need a delivery. Make sure you know how much advance time your retail marketer
needs to schedule a delivery.
If you are on a contract that combines pre-pay and keep-fill
options, retail marketers will continue to refill your tank automatically even
if you have used up your pre-purchased propane. Be aware that the price per
gallon may increase after you have used up your pre-purchased propane.
Ask about fees and other charges
When you compare between retail marketers, do not ask only
about per-gallon cost. Retail marketers may charge a variety of add-on fees,
including trip fees, after-hours delivery charges, weekend fees, partial fills,
and inspection fees. Those fees can have a major impact on your total
Tanks: rent or own?
Renting or leasing a propane tank from the retail marketer
is convenient for most consumers. If you rent or lease a tank and decide to
change retail marketers, you may be charged a pick-up fee. Most propane retail marketers won't deliver propane to a tank owned by
another retail marketer.
Owning a tank allows a consumer to compare the prices
offered by different retail marketers, but it also comes with risk and
considerable maintenance costs and responsibilities. A consumer who owns a tank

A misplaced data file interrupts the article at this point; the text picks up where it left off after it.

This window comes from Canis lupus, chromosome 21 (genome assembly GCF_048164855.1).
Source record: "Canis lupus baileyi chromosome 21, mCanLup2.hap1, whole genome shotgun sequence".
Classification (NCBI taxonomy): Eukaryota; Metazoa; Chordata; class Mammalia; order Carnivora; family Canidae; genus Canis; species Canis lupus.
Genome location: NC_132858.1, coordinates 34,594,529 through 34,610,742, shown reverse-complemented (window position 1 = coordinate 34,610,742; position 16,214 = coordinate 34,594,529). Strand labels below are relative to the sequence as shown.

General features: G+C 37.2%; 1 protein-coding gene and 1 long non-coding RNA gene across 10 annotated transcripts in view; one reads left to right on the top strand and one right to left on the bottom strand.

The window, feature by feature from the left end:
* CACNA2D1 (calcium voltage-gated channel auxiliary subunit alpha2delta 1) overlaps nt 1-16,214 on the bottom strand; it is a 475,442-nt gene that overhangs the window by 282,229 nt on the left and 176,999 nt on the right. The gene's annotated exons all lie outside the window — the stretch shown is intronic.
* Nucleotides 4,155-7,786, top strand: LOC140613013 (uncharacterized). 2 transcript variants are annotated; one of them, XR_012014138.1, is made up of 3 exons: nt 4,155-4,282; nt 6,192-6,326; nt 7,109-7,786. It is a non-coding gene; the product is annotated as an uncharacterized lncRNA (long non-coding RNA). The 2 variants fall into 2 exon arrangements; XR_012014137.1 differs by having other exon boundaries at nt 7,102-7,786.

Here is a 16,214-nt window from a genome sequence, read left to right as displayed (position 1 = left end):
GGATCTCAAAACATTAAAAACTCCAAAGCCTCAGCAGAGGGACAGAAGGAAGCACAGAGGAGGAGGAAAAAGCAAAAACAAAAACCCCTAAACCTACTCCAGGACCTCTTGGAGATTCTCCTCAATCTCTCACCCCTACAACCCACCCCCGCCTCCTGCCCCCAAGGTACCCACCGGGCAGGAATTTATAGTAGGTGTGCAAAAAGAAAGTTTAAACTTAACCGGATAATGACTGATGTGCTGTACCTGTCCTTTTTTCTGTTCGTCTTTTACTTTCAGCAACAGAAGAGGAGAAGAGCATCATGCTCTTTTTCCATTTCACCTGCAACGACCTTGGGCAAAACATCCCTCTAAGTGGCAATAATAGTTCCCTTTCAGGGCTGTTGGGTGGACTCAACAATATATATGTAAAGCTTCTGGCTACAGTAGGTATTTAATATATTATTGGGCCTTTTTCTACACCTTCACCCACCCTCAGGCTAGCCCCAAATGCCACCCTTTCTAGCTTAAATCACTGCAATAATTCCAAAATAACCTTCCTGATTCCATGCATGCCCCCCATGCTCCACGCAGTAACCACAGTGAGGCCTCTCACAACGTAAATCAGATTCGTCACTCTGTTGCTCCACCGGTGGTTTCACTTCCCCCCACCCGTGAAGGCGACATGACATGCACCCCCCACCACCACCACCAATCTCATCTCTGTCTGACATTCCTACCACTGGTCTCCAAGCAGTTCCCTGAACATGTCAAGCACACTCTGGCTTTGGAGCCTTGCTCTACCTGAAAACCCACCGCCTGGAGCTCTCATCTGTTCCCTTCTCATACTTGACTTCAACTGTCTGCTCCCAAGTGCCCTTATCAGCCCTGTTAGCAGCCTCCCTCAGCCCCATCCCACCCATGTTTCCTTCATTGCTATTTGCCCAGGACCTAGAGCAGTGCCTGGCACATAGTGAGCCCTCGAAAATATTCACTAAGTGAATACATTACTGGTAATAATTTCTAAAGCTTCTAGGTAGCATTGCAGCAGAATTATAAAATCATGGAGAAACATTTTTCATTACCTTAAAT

has no guarantee of a contract for one-time or continuing service. Each new
retail marketer who delivers propane must do a safety/inspection check and will
charge a fee prior to filling the tank. The tank owner must ensure the tank
meets state safety and maintenance requirements. Installation and maintenance
must be performed by a licensed technician.
Read the contract
Make sure you understand the terms of the contract before
you sign. Get everything in writing. If you do not understand something in your
Get a signed and dated contract, and keep copies of receipts
for at least a year. No matter what kind of agreement you reach, a written
contract sets out the rights and responsibilities of both buyer and seller.
Receipts are handy to have if there is a dispute between you and your propane
We recommend that you ask these questions when comparing
propane retail marketers:
What service and payment options do you provide?
Do you offer a monthly budget plan?
How is the price I will pay for propane determined? (i.e.
annual usage, area of residence, quantity of order, or other criteria)
If I pay the market price for propane, will I be charged the
price on the day of the order or the day of the delivery?
What fees or other charges will be added on? Ask for a
How often will I receive delivery? What days are delivery
days? Are deliveries made on weekends?
How much will it cost to get delivery outside of my normal
Do I have to call when I need gas, or will you schedule my
delivery? If I call you for delivery, how much notice do you need?
If you are not able to fulfill the terms of my pre-paid
contract, what are my rights to a refund and how long will it take me to
receive a refund?
If I sign a pre-buy contract and use less than I thought I
would, what are your policies related to a refund or credit?